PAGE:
Video games

How far do you follow a gaming series?

Somewhere along the course of our gaming lives we settle upon our preferred genre or type of games – usually through years of experimentation and trial and error.

An endless line of sequels can take their toll on a series though, as developers begin to struggle with the finite balance between introducing enough new concepts without alienating the original fans – how far would you follow your favourite gaming series?

Saying goodbye to an old friend

I’ve talked about my history with the Sonic series before. I was raised with Sega games and continue to take a decent albeit passive interest in the latest Sonic games. Sonic Generations provided an interesting challenge to the old-school Sega acolyte in me – as I had all but given up on the series if I am perfectly honest, I did not expect Generations to amount to much, I certainly did not expect it to be the first new Sonic game I have enjoyed immensely in nearly 10 years. This was in part due its carefully crafted experience, appealing to the Sonic fan of all with illustrious recreations of classic Sonic levels, but also with breathtaking orchestral renditions of retro Sonic tunes.

What is telling however is that as enjoyable as Sonic Generations is, I feel it is the perfect moment for me to outgrow Sonic, to enjoy the company of the series one final time and bow out on a high. While Sonic Generations is obviously enjoyable, it is a momentary sidestep – and perhaps not completely indicative of the direction Sonic (and friends) will take now. That said it is a journey I no longer feel I have to be a part of, I finally appreciate that I am no longer the target audience for Sonic’s Adventures. Most of the pleasure of its gameplay and experience come from looking back and not forward, and nostalgia will only coast a series so far – no matter how gracefully done.

I am however eternally grateful to Sega for giving me one last chance to put my affinity with the Sonic series in order before they turn to the next page in his story.

A step back and a step forward

If Sonic was the game of my childhood, then series such as Final Fantasy were the gaming backbone of my adolescence. Final Fantasy 7 was a defining moment in my gaming life – proving that video games was something that was going to serve me long term. Later on in the franchise – by about entry 10, I started to doubt that Final Fantasy was still for me. This was confirmed to me by the production of Final Fantasy 13, it was no longer about the games “becoming worse” or moving in a slightly different direction, and more about the genre as a whole no longer tapping into my ever burgeoning tastes.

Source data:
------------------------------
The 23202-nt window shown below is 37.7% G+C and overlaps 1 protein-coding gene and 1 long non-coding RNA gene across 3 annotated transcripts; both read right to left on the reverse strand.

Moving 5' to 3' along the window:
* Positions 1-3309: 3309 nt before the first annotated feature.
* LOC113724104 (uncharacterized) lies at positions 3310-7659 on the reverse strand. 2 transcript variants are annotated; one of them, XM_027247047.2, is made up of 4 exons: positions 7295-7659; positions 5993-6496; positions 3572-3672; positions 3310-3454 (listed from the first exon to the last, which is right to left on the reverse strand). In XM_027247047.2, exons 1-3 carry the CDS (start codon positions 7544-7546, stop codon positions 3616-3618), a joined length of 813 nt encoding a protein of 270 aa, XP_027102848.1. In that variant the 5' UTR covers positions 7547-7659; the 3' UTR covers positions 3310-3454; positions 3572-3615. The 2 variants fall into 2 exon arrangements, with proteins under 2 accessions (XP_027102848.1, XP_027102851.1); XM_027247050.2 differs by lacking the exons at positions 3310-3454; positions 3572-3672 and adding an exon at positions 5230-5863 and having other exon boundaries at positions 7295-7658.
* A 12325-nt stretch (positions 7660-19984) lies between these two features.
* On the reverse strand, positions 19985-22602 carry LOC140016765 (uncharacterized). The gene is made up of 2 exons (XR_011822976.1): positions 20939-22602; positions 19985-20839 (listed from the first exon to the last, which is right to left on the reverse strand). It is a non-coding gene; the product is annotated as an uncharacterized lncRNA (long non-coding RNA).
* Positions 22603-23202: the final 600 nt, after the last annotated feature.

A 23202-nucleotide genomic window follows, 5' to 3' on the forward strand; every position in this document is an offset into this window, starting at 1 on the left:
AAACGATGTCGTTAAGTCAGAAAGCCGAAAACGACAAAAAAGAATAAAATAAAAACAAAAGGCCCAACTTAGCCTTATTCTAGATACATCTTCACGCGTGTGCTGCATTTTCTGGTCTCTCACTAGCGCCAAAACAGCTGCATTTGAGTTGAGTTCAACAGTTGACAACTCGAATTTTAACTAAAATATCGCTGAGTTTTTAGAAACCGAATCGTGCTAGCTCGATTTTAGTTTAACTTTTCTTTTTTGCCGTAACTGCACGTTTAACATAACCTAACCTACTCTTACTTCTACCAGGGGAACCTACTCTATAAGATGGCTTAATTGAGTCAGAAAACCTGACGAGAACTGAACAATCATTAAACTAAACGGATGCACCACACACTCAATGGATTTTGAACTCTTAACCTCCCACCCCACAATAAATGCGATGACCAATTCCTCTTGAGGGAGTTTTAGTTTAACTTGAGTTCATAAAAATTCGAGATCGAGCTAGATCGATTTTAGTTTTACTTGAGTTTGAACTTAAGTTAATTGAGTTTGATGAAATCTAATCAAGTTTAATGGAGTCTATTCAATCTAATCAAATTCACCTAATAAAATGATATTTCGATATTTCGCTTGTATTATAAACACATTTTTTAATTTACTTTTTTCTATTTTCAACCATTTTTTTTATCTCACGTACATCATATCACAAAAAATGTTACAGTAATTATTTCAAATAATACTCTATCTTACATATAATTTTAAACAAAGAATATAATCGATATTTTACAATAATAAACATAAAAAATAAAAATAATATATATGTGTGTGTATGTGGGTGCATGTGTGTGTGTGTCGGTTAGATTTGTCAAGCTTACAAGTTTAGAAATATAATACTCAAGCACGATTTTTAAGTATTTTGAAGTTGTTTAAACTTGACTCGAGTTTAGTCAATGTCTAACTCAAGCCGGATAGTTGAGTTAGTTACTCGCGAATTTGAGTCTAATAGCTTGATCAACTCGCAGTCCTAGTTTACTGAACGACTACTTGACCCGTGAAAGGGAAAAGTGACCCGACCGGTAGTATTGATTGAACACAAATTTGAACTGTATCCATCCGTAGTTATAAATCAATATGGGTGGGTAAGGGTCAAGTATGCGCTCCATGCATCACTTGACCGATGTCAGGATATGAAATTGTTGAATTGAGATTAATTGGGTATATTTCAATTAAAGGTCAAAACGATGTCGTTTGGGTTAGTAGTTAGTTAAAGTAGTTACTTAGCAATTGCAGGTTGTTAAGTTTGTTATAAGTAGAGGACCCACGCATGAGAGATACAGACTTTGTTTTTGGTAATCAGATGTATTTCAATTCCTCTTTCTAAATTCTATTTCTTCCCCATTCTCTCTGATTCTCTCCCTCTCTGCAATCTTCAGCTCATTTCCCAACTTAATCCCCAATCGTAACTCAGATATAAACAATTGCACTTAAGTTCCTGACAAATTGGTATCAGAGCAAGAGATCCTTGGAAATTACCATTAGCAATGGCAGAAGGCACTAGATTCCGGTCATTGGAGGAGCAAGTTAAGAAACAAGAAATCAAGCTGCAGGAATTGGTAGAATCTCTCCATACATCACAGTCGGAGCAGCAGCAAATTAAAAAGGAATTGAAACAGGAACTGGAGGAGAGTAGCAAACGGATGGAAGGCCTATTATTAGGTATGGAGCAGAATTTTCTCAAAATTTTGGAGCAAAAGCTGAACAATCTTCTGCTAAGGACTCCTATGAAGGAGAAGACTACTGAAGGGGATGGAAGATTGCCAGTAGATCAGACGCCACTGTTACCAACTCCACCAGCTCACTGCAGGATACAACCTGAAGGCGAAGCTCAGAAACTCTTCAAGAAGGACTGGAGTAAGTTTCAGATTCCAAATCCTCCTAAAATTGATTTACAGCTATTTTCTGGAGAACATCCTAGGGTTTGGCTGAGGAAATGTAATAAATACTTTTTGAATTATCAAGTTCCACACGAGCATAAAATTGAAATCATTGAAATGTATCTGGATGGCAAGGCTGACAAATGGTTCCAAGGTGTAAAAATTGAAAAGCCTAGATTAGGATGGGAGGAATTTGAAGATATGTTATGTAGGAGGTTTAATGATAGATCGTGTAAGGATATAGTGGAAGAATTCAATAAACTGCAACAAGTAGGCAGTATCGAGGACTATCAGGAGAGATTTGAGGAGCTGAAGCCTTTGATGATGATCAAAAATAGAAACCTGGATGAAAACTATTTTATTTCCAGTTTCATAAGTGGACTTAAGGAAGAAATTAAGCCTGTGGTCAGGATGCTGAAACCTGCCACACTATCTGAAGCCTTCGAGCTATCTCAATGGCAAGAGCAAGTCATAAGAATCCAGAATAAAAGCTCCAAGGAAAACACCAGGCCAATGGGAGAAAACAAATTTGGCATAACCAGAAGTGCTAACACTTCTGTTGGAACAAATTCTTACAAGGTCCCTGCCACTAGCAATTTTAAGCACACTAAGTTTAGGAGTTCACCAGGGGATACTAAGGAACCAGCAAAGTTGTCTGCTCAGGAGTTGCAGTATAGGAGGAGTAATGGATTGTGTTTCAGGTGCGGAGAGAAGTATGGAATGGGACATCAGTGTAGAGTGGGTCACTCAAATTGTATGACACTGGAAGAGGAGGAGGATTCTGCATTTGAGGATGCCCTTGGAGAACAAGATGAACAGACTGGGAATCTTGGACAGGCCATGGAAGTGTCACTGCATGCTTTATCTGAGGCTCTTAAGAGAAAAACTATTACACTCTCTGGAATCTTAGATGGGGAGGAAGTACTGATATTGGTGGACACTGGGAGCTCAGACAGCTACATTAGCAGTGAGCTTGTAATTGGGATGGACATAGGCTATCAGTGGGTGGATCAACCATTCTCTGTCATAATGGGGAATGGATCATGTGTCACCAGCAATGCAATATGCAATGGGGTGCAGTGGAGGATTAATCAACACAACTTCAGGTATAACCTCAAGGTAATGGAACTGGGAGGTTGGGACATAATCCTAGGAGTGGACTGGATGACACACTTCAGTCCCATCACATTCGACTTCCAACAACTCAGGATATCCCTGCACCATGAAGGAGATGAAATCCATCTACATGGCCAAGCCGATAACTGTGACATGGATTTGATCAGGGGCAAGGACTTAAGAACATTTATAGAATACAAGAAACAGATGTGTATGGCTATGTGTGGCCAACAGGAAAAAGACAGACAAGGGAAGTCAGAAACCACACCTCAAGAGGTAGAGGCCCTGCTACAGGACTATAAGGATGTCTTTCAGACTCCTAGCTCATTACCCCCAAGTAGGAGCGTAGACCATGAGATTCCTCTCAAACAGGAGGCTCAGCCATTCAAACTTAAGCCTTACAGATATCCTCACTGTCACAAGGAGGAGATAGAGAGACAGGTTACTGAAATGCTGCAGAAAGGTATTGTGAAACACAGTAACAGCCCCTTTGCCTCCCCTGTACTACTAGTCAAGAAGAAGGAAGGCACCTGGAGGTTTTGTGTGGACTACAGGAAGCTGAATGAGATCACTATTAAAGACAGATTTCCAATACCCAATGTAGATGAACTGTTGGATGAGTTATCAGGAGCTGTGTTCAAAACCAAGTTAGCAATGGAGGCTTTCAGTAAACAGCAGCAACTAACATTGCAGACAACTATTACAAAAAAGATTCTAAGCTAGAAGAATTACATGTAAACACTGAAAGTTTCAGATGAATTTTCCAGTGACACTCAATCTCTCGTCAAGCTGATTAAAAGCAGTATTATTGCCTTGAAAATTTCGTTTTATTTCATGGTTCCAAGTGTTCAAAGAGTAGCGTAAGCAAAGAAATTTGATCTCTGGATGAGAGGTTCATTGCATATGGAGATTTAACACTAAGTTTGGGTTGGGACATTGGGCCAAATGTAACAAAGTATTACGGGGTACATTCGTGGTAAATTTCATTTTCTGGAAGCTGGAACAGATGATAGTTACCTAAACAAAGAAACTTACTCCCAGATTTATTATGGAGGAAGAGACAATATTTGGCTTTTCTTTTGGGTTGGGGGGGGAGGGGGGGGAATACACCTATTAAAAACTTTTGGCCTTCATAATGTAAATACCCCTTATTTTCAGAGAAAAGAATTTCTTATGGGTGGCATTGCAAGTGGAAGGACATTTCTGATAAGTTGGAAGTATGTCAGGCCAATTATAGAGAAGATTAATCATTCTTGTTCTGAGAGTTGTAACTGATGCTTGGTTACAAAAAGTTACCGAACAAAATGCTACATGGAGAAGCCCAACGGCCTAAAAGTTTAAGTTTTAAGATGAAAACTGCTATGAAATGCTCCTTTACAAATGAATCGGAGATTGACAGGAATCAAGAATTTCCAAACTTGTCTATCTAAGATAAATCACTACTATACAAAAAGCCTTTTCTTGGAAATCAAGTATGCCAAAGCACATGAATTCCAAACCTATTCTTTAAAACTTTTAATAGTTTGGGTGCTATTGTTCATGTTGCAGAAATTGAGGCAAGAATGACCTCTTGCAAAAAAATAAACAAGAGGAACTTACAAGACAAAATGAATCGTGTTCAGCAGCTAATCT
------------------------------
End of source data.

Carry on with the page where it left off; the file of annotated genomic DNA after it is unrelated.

I had over a great many years of play decided upon the genres and gameplay elements that I preferred, falling out of love with Final Fantasy was less about that game serving my interests and more about another set of games – namely Western, and other action RPGs (such as Demon’s Souls) becoming my preferred way to play.

I don’t think we ever fall out of fancy with a particular franchise, there’s a decent correlation between our age, the growing audience of the series and our interests diverging elsewhere. Another more frequent complaint about a gaming series is that is no longer attempts to revolutionise in the same way it once did. Zelda is a great example of this (and I am often guilty of the same complaints!). The Zelda games that I have enjoyed and in turn have challenged me the most (Wind Waker and Majora’s Mask) have arguably also taken the most risks with their creative design.

A new disciple

Ten years was a long period to wait for my Sonic conclusion. While I end one affiliation with a series, I am happy to admit that there are many more new franchises who have sprouted into the space that Sonic once occupied. Funnily enough I find myself more willing to experiment with games as I get older, retrying series that I once avoided, or dabbling with new things. This it how I fell into the Monster Hunter series. The “difficult” persona of the game had previously put me off in the past, but when I was bereaved a couple of years back I found myself wanting a really engaging challenge to fill up my mind and take it away from the present. I did not expect to still be playing the game nearly three years later – happily for completely different reasons. It served its immediate purpose and quickly created another one.

My gamble had started a new fascination, this is my favourite way into a new series.

3 replies on “How far do you follow a gaming series?”

My hope is that they can now move on with Sonic and not feel the need to try to appeal to both sets of fans. Generations did a decent job of bridging those gaps, but it’s done and they should move on. I would really like to see them make some good games in the franchise, even if those games are targeted towards my ten year old nephew and not myself.

After all, he’s the one that, while we played Generations together exclaimed, “Shadow? He’s my favorite!”

Yeah I completely agree with everything you’ve said Jonah, Generations was as much about realising Sonic wasn’t about “me” anymore, that it was clearly pressing the buttons for someone else.

I truly wish the Sonic series well, it’s given me many happy memories and experiences, but it simply not designed for me anymore – and for the first time in a long time that’s not a complaint.

This year will be one to watch and see how the games from my youth will fare. Time to give up on the game franchise that used to be Tomb Raider? It is early days yet but to me it looks like a hashed clone of other popular adventure games with a Tomb Raider skin on it. Resident Evil Revelations and Operation RC? I remember when it used to be about zombies and not generic shooty men or wibbly wobbly shiny teeth freaks.

We’ll see though.

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